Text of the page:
It’s been a while since I posted a recipe that included the most obvious bounty on my doorstep – seaweed, in this case, dulse. I have coupled this with my first attempt at preparing salt beef, using a fine quality brisket of Aberdeen Angus. This unique combination produced a sandwich of some distinction, well worth the effort to collect the dulse and time to brine the beef.
In the process
As mentioned before, I am not a hardcore forager because in some respects, I don’t believe in tokenistic use of foraged ingredients. Seaweeds, if not appropriately processed, carefully considered and balanced to be an integral part of a dish can fall into this category. Dulse, however, I have discovered, does have significant merit as a distinctive ingredient that brings novel and intriguing flavour dimensions to a dish.
I am slightly limited in my experimental explorations with seaweeds as I currently don’t have a dehydrator, a tool that would give me more flexibility in using seaweed as an ingredient. Given that we are on the cusp of renovating the house and in the process of packing stuff away to facilitate the incredible mess that will ensue, buying more kitchen gadgets, normally something I would be looking for an excuse to do, is not on the cards.
Help with kelp
It is not the best time of year to be collecting dulse – end of summer / early autumn is optimal, but where there is kelp, it can usually be found at anytime of the year. I began thinking about recipe ideas, as possible contributions to Fiona Bird’s next book – based around culinary explorations with seaweed. The least I could do was come up with some ideas for Fi, Champion of Hebridean seaweed. See also my review of Fiona’s fabulous last book ‘The Forager’s Kitchen‘.
On a sunny but very windy day, we combed our local beach for living kelp that had been cast ashore (as opposed to the masses of dead plants, detached and usually devoid of dulse). The holdfasts (‘root’) of living kelp plants still grip hard to the boulder substrate on which they are growing and are often thrown high up this beach during storms, well above the kelp zone, therefore making them easy to find.
So why, you may ask am I looking for kelp but intend to forage for dulse? Dulse (Palmaria palmata) is a red seaweed that is epiphytic on several species of seaweed, notably the most abundant kelp found along the west coast of the Uists, Laminaria hyperborea. The stipes (‘stems’) of this important algae are often festooned with dulse, which has a ribbon-like appearance at this time of year, having been ripped and shredded by the force of stormy seas. These kelp plants live for up to 15 years and dulse tends to found associated with older specimens. Dulse also grows on rocks and mussels in the intertidal zone.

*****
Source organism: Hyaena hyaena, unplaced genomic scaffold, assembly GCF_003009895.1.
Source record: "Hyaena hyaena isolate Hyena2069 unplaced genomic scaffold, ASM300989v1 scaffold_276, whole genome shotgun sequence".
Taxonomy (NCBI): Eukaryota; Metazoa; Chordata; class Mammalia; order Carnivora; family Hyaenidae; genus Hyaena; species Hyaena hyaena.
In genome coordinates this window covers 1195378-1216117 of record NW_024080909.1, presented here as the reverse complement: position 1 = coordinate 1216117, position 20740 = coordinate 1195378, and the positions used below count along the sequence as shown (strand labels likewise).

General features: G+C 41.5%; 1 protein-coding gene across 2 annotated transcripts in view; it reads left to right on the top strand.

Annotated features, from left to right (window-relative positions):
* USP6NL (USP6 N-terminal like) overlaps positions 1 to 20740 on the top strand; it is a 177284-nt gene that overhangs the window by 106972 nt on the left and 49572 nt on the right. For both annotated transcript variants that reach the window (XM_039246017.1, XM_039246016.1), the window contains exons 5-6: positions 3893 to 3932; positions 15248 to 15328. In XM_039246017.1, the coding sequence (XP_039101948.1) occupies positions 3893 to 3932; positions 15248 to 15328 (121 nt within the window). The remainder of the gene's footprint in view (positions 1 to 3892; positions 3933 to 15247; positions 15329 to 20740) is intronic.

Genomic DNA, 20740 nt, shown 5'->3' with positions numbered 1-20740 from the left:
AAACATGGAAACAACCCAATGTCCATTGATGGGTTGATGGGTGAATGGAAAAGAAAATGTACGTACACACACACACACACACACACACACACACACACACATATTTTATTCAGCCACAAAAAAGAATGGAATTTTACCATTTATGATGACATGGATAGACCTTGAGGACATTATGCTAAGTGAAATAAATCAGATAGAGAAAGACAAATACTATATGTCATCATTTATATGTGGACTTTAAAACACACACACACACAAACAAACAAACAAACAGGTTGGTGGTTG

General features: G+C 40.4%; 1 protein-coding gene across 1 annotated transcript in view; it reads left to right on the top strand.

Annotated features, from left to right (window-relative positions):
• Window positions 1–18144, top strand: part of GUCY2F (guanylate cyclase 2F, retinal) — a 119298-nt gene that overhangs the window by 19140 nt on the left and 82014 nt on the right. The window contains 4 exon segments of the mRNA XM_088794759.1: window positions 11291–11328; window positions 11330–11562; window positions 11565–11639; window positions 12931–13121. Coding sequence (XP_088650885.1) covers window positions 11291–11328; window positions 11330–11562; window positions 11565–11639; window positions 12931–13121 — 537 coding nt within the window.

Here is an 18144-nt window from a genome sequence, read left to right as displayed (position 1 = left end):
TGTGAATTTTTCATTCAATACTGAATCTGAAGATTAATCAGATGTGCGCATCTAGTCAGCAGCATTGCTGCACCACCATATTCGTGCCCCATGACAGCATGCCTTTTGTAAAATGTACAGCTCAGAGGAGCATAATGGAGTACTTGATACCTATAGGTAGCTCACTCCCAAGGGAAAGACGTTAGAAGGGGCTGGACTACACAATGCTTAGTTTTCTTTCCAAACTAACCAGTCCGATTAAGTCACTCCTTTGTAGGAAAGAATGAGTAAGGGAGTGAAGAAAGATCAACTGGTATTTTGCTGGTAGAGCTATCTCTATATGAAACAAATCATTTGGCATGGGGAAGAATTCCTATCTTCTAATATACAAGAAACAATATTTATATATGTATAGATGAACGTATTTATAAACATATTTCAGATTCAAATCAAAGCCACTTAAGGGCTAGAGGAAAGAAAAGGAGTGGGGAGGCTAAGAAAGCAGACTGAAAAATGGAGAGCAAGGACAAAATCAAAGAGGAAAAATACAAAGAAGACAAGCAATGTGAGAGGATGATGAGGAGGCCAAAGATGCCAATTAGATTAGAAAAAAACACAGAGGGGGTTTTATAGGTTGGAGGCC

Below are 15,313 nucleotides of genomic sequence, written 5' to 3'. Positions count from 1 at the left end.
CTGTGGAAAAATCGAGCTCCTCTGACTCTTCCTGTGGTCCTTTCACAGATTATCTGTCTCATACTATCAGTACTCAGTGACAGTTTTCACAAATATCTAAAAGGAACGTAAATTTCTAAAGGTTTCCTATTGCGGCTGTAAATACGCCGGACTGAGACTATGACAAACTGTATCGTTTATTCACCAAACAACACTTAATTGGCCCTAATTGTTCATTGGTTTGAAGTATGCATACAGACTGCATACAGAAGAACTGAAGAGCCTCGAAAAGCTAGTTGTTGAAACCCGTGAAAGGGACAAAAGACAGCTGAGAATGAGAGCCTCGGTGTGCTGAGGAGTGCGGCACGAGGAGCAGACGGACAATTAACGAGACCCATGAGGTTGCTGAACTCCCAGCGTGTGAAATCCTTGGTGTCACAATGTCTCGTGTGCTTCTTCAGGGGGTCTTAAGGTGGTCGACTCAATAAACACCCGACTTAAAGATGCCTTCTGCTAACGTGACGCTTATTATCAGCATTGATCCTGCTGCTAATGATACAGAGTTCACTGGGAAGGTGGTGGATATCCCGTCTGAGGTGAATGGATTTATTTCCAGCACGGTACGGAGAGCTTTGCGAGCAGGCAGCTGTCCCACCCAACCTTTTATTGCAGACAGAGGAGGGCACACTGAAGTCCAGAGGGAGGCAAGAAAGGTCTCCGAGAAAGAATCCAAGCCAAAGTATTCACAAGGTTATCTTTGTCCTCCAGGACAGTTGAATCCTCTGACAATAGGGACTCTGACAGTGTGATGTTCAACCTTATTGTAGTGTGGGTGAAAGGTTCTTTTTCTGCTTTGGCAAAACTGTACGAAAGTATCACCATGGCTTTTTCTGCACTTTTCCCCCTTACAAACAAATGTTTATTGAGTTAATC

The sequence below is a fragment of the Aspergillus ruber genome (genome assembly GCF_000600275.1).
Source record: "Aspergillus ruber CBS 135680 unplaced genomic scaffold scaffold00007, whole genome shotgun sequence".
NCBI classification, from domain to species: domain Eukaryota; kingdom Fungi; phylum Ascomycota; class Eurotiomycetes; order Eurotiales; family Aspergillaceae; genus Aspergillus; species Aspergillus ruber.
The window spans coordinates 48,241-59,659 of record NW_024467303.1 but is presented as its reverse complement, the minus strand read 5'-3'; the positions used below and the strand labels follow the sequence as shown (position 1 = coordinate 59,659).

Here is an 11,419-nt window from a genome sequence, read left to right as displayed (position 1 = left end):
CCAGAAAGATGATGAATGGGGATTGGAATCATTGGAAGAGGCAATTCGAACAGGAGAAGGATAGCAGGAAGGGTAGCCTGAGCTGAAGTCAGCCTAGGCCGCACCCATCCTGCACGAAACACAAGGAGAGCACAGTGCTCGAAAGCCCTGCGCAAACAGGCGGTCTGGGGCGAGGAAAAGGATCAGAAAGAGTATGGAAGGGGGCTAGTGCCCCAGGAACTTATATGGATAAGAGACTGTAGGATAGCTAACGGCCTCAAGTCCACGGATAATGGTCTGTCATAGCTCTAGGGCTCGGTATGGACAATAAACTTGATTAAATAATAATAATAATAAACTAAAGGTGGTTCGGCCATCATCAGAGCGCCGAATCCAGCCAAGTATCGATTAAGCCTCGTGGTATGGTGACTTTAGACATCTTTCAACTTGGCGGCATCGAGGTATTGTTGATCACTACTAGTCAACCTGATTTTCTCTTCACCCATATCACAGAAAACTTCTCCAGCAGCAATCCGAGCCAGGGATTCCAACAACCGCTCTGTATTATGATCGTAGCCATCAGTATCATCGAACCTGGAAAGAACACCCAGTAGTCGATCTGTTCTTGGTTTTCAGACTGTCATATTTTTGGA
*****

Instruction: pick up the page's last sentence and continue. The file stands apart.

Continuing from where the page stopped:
The kelp Laminaria hyperborea, tangle, to give it one of its common names, is an incredibility important species, notably for these islands. The most apparent benefit of beach cast tangle (as well a few other seaweed species) is that it is traditionally collected from beaches after winter storms and utilised by crofters as a natural fertiliser for crops.
However, it is the unseen benefits provided by these kelp forests that extensively fringe the west coast here that make them so important. Kelp (actually an umbrella name for a number of ‘forest-forming’ macroalgae) has been described as an ‘ecosystem engineer’, a wonderful term that perhaps, rather simplistically, may be described as any organism that creates or significantly modifies habitats. North American beavers and termites are often cited as the more obvious examples.
Kelp forests are extremely dynamic and productive with high biodiversity, acting as a habitat and refuge for many organisms and are important for nutrient cycling and energy capture. Of key importance to this low-lying island chain may be the capacity of kelp forests to offer a degree of protection to coastal zones from flooding and erosion by acting as a buffer, reducing the velocity of approaching waves during storms. A recent paper that gives an excellent synthesis of the functions of kelp can be found here.
My life is currently awash with kelp – not just in my spare time used foraging for dulse, at work I am currently managing a research project focusing on kelp. A world of weed indeed!
As you can see, the dogs thought harvesting dulse this was a great game and quickly cottoned on to what we were trying to do. They excitedly began seeking out kelp stipes. Unfortunately, when found they then proceeded to chew off and eat the dulse, or run around with the entire stipes hanging out of their mouths, nonchalantly chewing them while running amok.
Dulse and beer bread
I was aware that the flavour of dulse is complemented by ale and, in wishing to continue pushing the envelope with my recent bread making exploits (more on these another time), decided to pair the two flavours in a loaf. I have been making a lot of ale rolls recently and was intrigued to experience how the dulse may alter the flavour and texture of my basic ale roll recipe.
The flavour was malty, full and distinctive. The dulse gave a new dimension and depth of flavour, soft texture, even bake and a pleasant smell that was incomparable with any loaf I have made before. The colour was interesting, slightly tinged with yellow and the keeping qualities of the loaf appeared to be very good, although I admit, it didn’t perhaps last long enough to really test that out…